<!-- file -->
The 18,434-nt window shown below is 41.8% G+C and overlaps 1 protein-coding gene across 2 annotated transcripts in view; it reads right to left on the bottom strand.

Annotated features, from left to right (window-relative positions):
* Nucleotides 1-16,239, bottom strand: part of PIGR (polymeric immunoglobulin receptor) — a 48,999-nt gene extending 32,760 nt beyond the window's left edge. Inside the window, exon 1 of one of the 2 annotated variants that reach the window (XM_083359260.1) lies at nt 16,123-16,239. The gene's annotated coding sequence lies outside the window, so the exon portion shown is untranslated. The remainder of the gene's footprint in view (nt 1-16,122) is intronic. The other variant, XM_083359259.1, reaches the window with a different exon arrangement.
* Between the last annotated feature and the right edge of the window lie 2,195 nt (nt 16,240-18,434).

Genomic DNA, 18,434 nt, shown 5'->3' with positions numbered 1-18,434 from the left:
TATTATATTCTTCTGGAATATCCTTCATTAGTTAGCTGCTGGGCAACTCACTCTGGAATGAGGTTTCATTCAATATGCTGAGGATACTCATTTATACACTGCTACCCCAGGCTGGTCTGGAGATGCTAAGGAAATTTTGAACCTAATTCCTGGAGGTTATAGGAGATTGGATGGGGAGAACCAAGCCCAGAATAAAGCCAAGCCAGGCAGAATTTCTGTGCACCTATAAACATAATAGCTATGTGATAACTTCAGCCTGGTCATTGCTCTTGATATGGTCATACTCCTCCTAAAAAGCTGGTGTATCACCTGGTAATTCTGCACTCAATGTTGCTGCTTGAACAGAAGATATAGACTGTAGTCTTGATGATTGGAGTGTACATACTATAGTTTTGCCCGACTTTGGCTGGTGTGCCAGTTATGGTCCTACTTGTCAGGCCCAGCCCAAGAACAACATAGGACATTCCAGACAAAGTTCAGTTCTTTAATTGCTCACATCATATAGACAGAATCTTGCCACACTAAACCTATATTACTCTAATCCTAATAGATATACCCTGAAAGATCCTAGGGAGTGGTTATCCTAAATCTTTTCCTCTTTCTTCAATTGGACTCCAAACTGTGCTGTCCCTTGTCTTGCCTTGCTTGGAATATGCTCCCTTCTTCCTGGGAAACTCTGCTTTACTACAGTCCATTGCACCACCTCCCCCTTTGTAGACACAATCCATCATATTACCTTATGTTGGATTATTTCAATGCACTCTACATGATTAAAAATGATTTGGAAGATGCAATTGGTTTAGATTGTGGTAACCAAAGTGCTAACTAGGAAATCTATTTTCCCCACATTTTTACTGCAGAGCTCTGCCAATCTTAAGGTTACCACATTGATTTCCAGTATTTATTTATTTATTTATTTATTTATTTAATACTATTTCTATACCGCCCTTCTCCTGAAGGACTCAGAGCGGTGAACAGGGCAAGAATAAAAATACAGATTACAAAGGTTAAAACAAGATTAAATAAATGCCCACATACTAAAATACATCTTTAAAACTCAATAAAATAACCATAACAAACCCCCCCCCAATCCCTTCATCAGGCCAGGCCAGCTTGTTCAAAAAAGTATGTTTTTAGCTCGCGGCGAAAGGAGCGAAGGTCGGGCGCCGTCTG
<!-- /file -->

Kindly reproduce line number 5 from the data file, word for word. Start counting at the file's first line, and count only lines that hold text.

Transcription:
Genomic DNA, 18,434 nt, shown 5'->3' with positions numbered 1-18,434 from the left: